People who are so fond of praising and serving “God and country” do not comprehend that our God is a jealous God.  – Harold Arnett

4 thoughts on “Singular allegiance

  1. Tom 11/20/2012 / 9:59 am

    Good morning Brian,
    Thanks for the thought and effort that
    you put into your blog. I was hoping you were
    one of the leaders of the Alumni chapel at Harding’s homecoming this year with the
    Richeys. But even without you, Bob and the others did a great job. That’s expected!

    Is there ever a place for patriotic songs to be
    sung during worship? Over the span of my
    song leading career I’ve led “My Country, ‘Tis of Thee” and O Beautiful for Spacious Skies”
    only once that I remember and I wasn’t
    comfortable doing that in worship.

    I need to rethink this issue because I
    recently recommended to our songleaders that we recognize holidays like Independence Day. Well I’ve rethought, and I agree that because of their divisive nature and disregard for Christ, these songs would only be a distraction in our worship. This blog topic was timely for me.
    Thank you.


    • Brian Casey 11/21/2012 / 1:51 pm

      Dear Tom, what good memories I have of you and singing in proximity to one another. You were always a row behind me in Chorus, I’m pretty sure, and had such a resonant voice. Did you have a music minor? I remember your singing in recitals, but maybe you just took elective voice lessons. Anyway, I’m so glad to hear from you, and not at all surprised to know that a guy like you has continuing, serious thoughts about singing, worship, and the church assembly!

      My answer (and it’s only mine) to your first question would be that songs that include patriotic elements might well be included, and the two songs you name are ones I might actually lead at some points. They don’t seem to have singular patriotic focal points, and therefore can be seen as drawing attention to a few of *God’s* blessings (as opposed to rallying around national pride or political causes). One could also make a case for the inclusion of anything that would be OK in one of our private homes, since, after all, the church house is just a house. 🙂 But, since some of us don’t support the flag-waving, my-country-right-or-wrong kind of patriotism, such can be divisive when injected into any Christian gathering, no matter whether it’s a place with a sign outside or not.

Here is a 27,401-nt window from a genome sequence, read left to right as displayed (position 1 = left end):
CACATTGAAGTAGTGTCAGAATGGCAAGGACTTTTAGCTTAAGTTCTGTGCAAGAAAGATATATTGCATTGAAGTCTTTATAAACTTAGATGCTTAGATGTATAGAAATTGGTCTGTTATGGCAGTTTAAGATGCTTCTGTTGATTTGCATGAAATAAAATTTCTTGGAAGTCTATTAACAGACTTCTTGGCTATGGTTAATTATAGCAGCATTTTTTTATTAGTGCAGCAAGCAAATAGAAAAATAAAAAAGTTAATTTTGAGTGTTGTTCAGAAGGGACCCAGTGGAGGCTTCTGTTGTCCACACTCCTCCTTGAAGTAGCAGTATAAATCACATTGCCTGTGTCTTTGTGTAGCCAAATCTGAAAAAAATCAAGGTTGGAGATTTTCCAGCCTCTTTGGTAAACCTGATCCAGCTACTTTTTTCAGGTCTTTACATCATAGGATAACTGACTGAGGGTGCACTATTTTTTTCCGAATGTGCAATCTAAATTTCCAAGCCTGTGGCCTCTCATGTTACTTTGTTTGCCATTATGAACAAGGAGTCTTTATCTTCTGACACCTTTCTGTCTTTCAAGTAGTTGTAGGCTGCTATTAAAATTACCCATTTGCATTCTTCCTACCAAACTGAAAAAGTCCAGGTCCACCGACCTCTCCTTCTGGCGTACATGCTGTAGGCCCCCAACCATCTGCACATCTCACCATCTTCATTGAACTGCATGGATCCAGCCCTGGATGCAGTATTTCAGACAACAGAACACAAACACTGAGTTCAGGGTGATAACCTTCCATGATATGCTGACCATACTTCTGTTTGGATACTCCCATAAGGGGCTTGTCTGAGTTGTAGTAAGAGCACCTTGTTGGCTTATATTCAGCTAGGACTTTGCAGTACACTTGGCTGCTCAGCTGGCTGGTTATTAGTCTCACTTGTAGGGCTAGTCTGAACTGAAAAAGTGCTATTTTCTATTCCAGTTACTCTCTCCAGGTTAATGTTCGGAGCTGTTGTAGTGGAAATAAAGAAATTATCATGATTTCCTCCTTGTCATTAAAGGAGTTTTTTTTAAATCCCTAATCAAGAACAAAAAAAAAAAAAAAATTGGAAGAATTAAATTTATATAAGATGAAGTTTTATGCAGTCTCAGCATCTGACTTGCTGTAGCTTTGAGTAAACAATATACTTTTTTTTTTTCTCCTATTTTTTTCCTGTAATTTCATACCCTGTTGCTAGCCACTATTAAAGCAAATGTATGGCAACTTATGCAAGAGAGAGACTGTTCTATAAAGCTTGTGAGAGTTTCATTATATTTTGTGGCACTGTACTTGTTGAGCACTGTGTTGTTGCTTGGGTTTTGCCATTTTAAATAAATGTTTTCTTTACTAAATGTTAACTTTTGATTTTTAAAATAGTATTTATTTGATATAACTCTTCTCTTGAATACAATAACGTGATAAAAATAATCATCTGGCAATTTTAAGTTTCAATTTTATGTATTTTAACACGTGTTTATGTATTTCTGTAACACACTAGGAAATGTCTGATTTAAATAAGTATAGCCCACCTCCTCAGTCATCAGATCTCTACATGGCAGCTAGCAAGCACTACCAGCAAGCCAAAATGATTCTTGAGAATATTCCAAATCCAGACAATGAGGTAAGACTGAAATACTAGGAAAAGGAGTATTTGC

Recognizing Independence Day in the assembly initially troubles me, but only 10% as much if it takes the slant offered by one of our current friends here — she recalled that her church “back home” would be found saying something with this import (in a heavily military church, by the way): This is a great day for our nation — Independence Day, in which we celebrate national freedom. *But never forget that the freedom we have in Christ is the lasting type, the type that matters for all eternity. *(And thus the emphasis is changed appropriately, in my book; the external goings-on become a jumping-off point for something that matters to everyone.) Hope this thinking helps in some way!

      Sorry I couldn’t be there at Homecoming. There was actually a concerted effort to get more extended family members there this year, since my grandparents’ old house site is now part of a new housing area known as Legacy Park, and one of the buildings is the “Ritchie House.” My musical life now consists almost entirely in instrumental music — and I had major Symphonic Winds concert to conduct that same evening. Recently, my Uncle Andy led singing in one of the regular chapel times, as Pres. Burks spoke about Legacy Park and all its honorees. I’m sure the alumni chapel was rewarding, too.